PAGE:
A visit to the historical Sion Fort
A slice of the city that misses the eye
Built atop a conical hillock between 1669 and 1677 by the British Governor of Bombay, Gerard Aungier, Sion Fort marked the northeast boundary of the British, ruling the Bombay Island.
Sion (Sheev) is derived from the Marathi word Shinva, meaning boundary or an entrance to a city or village, and the fort aptly served its purpose as a lookout post for the British. It marked the boundary between the British-held Parel island, and the nearby Salsette island.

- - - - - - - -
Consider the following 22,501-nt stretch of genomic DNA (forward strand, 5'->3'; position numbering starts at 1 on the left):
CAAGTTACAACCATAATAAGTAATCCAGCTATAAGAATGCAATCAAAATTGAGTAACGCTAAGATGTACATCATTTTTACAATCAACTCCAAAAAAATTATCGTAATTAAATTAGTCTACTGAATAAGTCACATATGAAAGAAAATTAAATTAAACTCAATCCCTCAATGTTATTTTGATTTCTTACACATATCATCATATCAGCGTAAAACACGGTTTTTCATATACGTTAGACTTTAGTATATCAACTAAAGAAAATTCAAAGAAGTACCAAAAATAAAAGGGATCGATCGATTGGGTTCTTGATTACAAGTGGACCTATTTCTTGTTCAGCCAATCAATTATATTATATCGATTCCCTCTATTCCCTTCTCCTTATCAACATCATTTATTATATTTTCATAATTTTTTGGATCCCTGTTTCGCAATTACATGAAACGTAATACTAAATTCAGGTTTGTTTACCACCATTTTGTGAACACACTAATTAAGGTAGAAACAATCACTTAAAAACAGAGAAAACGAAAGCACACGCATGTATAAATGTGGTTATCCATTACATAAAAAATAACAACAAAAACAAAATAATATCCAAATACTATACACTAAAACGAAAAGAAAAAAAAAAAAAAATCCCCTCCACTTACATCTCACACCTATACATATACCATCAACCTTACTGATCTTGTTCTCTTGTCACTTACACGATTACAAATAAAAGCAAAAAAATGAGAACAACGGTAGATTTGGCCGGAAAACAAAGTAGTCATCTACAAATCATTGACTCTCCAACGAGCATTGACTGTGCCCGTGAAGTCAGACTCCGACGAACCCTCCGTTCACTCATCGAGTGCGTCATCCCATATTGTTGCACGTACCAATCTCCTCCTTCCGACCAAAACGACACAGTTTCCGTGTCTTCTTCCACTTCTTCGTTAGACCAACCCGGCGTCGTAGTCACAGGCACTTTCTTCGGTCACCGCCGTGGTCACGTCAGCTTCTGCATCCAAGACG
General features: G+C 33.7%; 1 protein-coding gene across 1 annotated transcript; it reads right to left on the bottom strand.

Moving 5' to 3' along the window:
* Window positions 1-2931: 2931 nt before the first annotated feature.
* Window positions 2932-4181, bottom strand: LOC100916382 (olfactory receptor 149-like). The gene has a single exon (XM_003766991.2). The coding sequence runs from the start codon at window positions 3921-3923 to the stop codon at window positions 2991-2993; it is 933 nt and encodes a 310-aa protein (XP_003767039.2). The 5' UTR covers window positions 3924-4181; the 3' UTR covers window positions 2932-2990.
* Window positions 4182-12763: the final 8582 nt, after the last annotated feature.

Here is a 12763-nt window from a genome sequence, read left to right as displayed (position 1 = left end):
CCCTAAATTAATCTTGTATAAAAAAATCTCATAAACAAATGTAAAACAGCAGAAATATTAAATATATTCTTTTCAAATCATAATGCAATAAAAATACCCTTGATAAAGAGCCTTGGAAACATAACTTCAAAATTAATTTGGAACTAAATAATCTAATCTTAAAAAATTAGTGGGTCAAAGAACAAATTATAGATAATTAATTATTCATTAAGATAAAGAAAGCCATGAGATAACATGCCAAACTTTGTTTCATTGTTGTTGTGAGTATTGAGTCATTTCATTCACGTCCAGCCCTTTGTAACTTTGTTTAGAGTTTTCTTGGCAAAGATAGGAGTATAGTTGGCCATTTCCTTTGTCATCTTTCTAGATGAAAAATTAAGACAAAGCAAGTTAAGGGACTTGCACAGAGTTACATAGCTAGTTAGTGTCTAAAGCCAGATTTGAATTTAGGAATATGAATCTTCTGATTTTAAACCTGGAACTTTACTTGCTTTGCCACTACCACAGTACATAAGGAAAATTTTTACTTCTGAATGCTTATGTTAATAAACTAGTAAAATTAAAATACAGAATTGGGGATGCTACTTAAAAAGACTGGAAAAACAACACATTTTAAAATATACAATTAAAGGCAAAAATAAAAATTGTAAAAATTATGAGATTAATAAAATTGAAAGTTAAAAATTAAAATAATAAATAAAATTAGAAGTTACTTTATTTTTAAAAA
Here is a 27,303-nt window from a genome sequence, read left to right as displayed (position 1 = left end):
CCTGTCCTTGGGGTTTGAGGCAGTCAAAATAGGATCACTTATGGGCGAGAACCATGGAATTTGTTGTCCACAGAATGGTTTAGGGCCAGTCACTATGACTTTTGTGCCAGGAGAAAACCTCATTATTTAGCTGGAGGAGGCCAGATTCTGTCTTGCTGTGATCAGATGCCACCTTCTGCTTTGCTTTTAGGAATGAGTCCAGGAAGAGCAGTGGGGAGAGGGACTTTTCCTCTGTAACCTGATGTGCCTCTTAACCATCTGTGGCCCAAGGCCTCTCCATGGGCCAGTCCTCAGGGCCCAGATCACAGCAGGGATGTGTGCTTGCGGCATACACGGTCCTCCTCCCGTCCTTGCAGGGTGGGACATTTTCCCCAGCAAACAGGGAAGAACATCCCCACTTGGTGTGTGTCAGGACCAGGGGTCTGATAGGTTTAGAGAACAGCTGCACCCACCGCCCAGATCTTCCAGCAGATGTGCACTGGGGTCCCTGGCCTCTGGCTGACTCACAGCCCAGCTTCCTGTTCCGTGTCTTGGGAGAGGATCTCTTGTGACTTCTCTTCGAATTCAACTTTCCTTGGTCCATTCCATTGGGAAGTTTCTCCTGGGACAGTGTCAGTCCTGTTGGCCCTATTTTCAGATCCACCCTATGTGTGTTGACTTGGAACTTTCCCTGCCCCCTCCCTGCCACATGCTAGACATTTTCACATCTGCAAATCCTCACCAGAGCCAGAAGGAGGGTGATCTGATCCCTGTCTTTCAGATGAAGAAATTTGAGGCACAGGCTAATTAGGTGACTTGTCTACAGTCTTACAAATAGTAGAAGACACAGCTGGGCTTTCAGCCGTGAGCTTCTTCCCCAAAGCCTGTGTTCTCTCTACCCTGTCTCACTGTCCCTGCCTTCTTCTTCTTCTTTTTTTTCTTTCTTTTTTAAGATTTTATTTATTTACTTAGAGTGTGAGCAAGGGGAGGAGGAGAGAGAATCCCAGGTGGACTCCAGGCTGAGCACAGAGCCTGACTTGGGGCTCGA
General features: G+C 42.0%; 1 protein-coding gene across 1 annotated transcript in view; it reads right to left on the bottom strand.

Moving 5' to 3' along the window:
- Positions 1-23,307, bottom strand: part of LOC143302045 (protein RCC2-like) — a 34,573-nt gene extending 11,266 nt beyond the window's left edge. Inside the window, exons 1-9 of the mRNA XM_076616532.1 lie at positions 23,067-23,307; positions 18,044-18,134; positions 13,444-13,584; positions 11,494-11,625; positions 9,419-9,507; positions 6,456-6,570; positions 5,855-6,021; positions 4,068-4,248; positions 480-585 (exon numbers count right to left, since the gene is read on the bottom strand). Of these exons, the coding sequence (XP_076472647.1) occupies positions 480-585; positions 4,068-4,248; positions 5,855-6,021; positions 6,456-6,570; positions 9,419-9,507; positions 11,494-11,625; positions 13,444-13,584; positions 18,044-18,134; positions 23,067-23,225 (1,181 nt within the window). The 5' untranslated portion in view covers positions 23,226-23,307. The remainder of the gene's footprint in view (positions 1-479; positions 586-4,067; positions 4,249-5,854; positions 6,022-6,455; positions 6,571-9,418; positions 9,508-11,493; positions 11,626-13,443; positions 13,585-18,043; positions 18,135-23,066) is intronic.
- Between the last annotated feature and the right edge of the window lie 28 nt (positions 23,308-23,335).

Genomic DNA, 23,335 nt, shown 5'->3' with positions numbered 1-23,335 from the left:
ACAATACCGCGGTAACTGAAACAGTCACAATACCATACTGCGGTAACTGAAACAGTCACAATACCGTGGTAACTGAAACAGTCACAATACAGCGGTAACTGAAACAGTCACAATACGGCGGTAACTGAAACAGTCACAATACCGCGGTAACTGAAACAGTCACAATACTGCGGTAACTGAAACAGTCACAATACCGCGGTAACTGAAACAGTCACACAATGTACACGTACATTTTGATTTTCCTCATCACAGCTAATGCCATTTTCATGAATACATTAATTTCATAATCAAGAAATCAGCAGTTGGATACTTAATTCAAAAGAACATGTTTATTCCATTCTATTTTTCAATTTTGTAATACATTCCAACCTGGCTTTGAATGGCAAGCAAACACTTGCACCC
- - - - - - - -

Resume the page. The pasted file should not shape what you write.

Though, currently in ruin, with broken steps and grafitti chalked out on its dilapidated walls, the Sion Fort marked the passage point between the two islands in its glory days.
The gates would close in the night and open again every morning. According to some reports, the fort had a small watchtower, and old paintings of the fort suggest the presence of a fortification, with cannons and soldiers on guard. The fort offers a great chance to understand the history of the seven islands that were joined together to make the original Bombay island.
Where: Near Sion railway station, Sion.